For example, a business specializing in nontoxic, organic, earth-friendly solutions can focus on sustainability and offer eco-aware solutions and certifications. Niche experts can also provide valuable insights and guidance to their customers, acting as consultants. Being recognized as trusted guides helps customers make informed decisions and optimize their printing strategies. Niche experts can command higher prices, build stronger relationships with their customers, and create a durable competitive advantage in their market.

Nurturing relationships through personalized communication, such as targeted email campaigns based on customer preferences and an engaging social media presence, can further enhance the know, like, and trust factors. This is easily accomplished through the use of drip email marketing that progressively builds knowledge and desire on the part of the target market.

Maximizing Value During the Purchase Phase

During the purchase phase, a printer can differentiate themselves by offering customized solutions tailored to specific customer needs. By taking a consultative approach to understand unique requirements and presenting multiple options with clear benefits, businesses can demonstrate their commitment to meeting individual customer demands. Providing an exceptional customer experience is another key differentiator.

It has been my experience companies simply focus on what the customer is asking for. This is a self-limiting factor that tends to add to the commodification factor.  It is an apples-to-apples comparison that leads directly to price negotiation and the lowest offer.

To combat this, offer at least three levels of quality, service, or both.  For example, UPS and Fed Ex offer premium pricing for faster delivery, or lower economy for longer delivery. Product quality is another important factor. Up to 20% of an order can be at premium or super premium positioning with the bulk of the order at a lower price point.

This works well for garment decorators where the top tier goods go to sponsors, event winners, or owners. One very effective tactic is to let the buyer know the goods reflect their brand and therefore need to align with what the brand stands for. Lowball providers never consider this essential factor.

Dedicated account management build relationship value for seamless communication and a streamlined ordering process. With the massive influence of generative AI, online automations, notification, and tracking are now easily possible. Furthermore, demonstrating environmental and social responsibility through sustainable printing practices and partnerships with local charities can appeal to customers who value corporate social responsibility.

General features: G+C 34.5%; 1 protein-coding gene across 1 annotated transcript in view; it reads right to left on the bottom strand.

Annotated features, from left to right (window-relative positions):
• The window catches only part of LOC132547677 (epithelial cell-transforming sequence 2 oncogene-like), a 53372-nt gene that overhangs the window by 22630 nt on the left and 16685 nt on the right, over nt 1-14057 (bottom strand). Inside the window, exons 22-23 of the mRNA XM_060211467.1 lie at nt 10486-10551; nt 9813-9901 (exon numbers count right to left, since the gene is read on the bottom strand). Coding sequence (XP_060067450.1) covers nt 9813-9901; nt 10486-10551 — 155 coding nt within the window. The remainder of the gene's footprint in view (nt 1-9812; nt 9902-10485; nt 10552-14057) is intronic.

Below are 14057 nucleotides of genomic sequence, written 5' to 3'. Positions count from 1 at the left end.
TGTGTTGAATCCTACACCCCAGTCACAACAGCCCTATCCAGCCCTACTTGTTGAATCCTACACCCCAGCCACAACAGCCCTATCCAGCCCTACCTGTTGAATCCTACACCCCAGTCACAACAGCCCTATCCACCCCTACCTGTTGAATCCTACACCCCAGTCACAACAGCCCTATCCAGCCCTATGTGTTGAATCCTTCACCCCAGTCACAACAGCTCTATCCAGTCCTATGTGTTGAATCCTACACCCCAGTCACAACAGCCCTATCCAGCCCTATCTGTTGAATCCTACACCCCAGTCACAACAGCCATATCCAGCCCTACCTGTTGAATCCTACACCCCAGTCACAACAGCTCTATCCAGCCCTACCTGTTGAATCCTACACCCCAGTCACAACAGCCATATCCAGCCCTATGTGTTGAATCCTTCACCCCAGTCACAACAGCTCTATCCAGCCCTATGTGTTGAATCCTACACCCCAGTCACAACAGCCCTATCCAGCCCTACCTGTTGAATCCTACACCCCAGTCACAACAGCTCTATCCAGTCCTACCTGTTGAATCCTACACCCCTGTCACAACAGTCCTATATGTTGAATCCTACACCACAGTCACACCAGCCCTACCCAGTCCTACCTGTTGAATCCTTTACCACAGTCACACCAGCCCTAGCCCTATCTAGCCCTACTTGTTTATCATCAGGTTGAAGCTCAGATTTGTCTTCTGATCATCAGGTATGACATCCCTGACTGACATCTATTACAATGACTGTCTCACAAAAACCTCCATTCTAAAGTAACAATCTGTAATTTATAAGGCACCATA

Delivering Value After the Sale

Differentiating a printing business doesn't end with the completed sale. To create lasting value, businesses focus on delivering a smooth and satisfactory experience after the product or service has been delivered. This includes ensuring timely and accurate order fulfillment, providing real-time order tracking and updates, and offering flexible shipping options to meet customer timelines.

Additional ongoing support and maintenance, such as a dedicated customer support hotline and proactive check-ins to address any issues or concerns, can help build long-term relationships.

Offering value-added services, such as design assistance for future projects or storage and inventory management solutions, can further differentiate a business from its competitors. Finally, fostering long-term partnerships through loyalty programs with exclusive benefits and regular customer feedback surveys can drive continuous improvement and create a loyal customer base.


In today’s crowded market, differentiating solely on price, quality, or service is no longer enough. Adding value for customers throughout the entire buyer's journey can create a unique and desirable position in the market. Building know, like, and trust factors before the purchase, maximizing value during the purchase phase, and delivering exceptional value after the sale are all essential strategies for standing out from the competition. Implementing these approaches, can attract and retain loyal customers, ultimately leading to long-term success and growth in a highly competitive industry.

by Mark Coudray Back to News